SAN FRANCISCO (Reuters) – Amazon.com Inc (EPA pic, below) is considering expanding its same-day delivery program globally, recent job listings show, underlining the importance of fast shipping to its ability to compete with the instant gratification offered by brick-and-mortar stores.
The No 1 US online retailer is also looking to add a same-day delivery option on all items sold by third-party merchants on its site, a move that some logistics experts said may help offset the high costs of speedy, last-mile delivery.
The company’s global ambitions for same-day delivery were echoed in at least seven listings for senior product and marketing jobs based at the company’s headquarters in Seattle, including three posted online this week.
“Our long-term vision is that customers can order and receive a sellers’ product the same day anywhere in the world,” according to one job listing posted in late October.
It is not clear when Amazon hopes to meet its goals and how it would extend same-day delivery to more third-party sellers, who account for 40 per cent of items sold on Amazon’s website and pay fees between eight per cent and 20 per cent in most categories. An Amazon spokesman declined to comment. Amazon offers same-day delivery in just over a dozen US cities, charging $5.99 for members of its Prime program while non-members pay $8.99. In October, the company launched a same-day delivery service in the United Kingdom with newspaper delivery company Connect Group PLC.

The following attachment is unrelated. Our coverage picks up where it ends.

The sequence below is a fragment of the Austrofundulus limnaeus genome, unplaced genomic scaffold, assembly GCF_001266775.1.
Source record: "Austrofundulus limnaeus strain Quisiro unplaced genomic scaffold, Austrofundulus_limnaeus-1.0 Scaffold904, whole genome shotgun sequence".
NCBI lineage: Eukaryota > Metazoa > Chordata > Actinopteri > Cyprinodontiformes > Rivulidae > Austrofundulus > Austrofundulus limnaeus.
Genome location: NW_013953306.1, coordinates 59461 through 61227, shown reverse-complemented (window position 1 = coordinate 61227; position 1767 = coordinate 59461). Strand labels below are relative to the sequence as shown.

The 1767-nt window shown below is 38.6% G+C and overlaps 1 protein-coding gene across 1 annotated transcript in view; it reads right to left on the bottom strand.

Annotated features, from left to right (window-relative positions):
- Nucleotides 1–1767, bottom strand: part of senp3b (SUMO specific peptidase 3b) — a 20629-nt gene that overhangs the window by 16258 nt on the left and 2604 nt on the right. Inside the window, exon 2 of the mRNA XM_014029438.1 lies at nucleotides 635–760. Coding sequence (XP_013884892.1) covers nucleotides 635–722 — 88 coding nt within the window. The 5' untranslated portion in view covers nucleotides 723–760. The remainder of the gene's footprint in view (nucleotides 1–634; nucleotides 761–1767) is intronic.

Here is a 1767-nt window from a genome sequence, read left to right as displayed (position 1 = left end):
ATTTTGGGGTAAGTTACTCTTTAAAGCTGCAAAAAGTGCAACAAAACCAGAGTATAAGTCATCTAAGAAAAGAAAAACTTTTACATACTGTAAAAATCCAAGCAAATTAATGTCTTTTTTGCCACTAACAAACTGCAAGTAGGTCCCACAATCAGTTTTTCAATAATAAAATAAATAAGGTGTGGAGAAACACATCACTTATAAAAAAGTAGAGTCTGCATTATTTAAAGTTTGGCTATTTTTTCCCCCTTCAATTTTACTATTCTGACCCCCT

A senior product manager role advertised on Tuesday called for a candidate to shape the future of same-day delivery and “drive large worldwide projects with huge customer-facing and financial impact”. Offering fast shipping is a key piece of Amazon’s strategy to compete with brick-and-mortar stores. But the effort is costly – during the first nine months of 2014, Amazon’s shipping costs were more than double its shipping revenue.